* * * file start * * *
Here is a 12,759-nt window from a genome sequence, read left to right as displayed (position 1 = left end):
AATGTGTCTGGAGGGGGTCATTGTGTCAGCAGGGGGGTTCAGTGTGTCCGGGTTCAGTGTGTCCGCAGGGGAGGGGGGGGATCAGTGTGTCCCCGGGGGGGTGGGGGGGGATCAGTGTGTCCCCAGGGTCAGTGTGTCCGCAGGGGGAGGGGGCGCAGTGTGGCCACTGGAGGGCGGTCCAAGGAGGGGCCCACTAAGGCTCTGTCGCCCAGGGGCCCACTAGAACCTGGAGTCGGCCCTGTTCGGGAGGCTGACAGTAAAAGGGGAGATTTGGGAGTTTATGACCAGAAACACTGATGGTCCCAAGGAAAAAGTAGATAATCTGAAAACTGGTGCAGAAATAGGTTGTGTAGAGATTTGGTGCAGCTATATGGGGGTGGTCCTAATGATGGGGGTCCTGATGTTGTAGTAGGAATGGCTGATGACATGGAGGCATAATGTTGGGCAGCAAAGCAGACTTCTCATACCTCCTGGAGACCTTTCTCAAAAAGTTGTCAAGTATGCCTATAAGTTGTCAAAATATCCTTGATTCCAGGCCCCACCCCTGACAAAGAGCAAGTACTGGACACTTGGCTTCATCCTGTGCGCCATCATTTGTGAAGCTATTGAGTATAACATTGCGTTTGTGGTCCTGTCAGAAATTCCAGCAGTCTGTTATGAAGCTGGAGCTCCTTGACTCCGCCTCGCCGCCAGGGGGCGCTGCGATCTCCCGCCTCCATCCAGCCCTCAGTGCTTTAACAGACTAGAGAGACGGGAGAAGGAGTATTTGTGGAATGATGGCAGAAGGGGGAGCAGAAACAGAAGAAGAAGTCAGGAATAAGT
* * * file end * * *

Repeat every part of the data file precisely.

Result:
Here is a 12,759-nt window from a genome sequence, read left to right as displayed (position 1 = left end):
AATGTGTCTGGAGGGGGTCATTGTGTCAGCAGGGGGGTTCAGTGTGTCCGGGTTCAGTGTGTCCGCAGGGGAGGGGGGGGATCAGTGTGTCCCCGGGGGGGTGGGGGGGGATCAGTGTGTCCCCAGGGTCAGTGTGTCCGCAGGGGGAGGGGGCGCAGTGTGGCCACTGGAGGGCGGTCCAAGGAGGGGCCCACTAAGGCTCTGTCGCCCAGGGGCCCACTAGAACCTGGAGTCGGCCCTGTTCGGGAGGCTGACAGTAAAAGGGGAGATTTGGGAGTTTATGACCAGAAACACTGATGGTCCCAAGGAAAAAGTAGATAATCTGAAAACTGGTGCAGAAATAGGTTGTGTAGAGATTTGGTGCAGCTATATGGGGGTGGTCCTAATGATGGGGGTCCTGATGTTGTAGTAGGAATGGCTGATGACATGGAGGCATAATGTTGGGCAGCAAAGCAGACTTCTCATACCTCCTGGAGACCTTTCTCAAAAAGTTGTCAAGTATGCCTATAAGTTGTCAAAATATCCTTGATTCCAGGCCCCACCCCTGACAAAGAGCAAGTACTGGACACTTGGCTTCATCCTGTGCGCCATCATTTGTGAAGCTATTGAGTATAACATTGCGTTTGTGGTCCTGTCAGAAATTCCAGCAGTCTGTTATGAAGCTGGAGCTCCTTGACTCCGCCTCGCCGCCAGGGGGCGCTGCGATCTCCCGCCTCCATCCAGCCCTCAGTGCTTTAACAGACTAGAGAGACGGGAGAAGGAGTATTTGTGGAATGATGGCAGAAGGGGGAGCAGAAACAGAAGAAGAAGTCAGGAATAAGT